Consulting Engineers South Africa (CESA) says it is critical for government to ensure that the limited public funds going into the economic stimulus package are used responsibly to gain true ‘value for money’.
Chris Campbell CESA CEO notes that while the organisation applauds this bold move by the President aimed at kick-starting the economy and creating jobs through infrastructure investment, they believes that the first step in the process would be to call out corruption where it is still taking place.
“Whilst blatant corruption, namely, getting paid for professional services and delivering nothing is bad, appointing companies for infrastructure projects who lack both the capacity and the expertise and simply ‘sell-on’ projects adding no value to the process is equally bad,” Campbell explains.
He continues “We would argue that this is tantamount to fronting and defeats the objective of developing future capacity in the Consulting Engineering industry, as part of a credible transformation process for our industry.”
A counter-intuitive procurement process
Campbell says the current public infrastructure procurement process counter-intuitively drives costs down in the infrastructure investment area when appointing Consulting Engineering professional service providers.
“This is seemingly oblivious to the opportunity to rather invest more in this phase so that the best professional service providers can maximise the quality of service that would derive savings in the remaining cost component of the investment.”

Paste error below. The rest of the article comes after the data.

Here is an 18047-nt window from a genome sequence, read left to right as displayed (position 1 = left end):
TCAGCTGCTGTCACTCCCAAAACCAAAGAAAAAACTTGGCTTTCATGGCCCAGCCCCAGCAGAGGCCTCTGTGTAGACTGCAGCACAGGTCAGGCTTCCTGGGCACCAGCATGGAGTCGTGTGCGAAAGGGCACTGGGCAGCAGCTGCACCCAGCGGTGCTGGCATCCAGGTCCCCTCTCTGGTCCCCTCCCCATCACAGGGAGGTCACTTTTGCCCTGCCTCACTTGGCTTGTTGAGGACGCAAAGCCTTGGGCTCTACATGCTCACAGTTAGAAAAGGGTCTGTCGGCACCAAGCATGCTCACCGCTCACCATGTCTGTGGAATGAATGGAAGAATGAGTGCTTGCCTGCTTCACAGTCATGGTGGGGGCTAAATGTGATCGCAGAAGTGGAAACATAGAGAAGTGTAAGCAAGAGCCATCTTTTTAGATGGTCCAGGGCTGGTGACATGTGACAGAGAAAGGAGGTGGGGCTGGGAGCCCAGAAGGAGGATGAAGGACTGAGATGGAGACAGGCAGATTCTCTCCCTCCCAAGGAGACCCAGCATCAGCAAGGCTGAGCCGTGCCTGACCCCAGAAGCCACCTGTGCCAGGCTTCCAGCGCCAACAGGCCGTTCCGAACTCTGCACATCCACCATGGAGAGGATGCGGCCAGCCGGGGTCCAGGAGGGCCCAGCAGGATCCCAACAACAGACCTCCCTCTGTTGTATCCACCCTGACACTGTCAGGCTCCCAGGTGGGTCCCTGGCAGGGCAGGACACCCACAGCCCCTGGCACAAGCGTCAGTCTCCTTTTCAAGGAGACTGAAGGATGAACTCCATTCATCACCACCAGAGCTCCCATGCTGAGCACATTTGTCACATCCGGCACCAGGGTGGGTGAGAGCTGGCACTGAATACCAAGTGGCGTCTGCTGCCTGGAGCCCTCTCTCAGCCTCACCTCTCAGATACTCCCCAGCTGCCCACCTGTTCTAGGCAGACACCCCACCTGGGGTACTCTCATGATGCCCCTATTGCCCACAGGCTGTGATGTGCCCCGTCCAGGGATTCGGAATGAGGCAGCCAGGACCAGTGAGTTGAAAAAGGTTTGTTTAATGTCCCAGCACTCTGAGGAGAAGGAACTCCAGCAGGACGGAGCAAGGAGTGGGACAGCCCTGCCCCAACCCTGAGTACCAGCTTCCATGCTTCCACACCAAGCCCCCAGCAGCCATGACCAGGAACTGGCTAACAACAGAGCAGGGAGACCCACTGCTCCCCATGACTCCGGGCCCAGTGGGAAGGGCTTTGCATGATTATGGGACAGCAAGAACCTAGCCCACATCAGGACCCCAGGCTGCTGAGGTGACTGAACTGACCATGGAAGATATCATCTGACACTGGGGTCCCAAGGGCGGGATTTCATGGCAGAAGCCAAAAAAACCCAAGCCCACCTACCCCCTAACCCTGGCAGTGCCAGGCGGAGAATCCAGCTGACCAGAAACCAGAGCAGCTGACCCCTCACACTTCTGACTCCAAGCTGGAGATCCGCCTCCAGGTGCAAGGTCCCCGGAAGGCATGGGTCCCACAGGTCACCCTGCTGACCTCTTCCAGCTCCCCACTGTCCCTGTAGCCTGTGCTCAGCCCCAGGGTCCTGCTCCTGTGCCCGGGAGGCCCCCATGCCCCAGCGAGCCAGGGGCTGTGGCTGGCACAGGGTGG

To fix this problem Campbell suggests that we start by appointing recognised companies with the appropriate expertise and capacity to do the upfront engineering, planning and design.
“Unless we act to correct this flawed process, we will not as a country be able to afford to operate and maintain these assets optimally, as potential ‘in-built’ shortcomings through cheap designs, poor equipment choices and lack of quality supervision during construction will mean more frequent maintenance at higher cost to operations or simply that maintenance will be deferred or not done.”
“It starts by commissioning the services of Built Environment Professionals who are able to deliver quality services that provide long term value solutions to lasting infrastructure now. We need to get more ‘bang for our buck’ especially at a time that our economy has flat-lined into what some would like to call a technical recession. Spending responsibly will enable more infrastructure delivery at a time that the need for functional and lasting infrastructure grows daily,” Campbell concludes.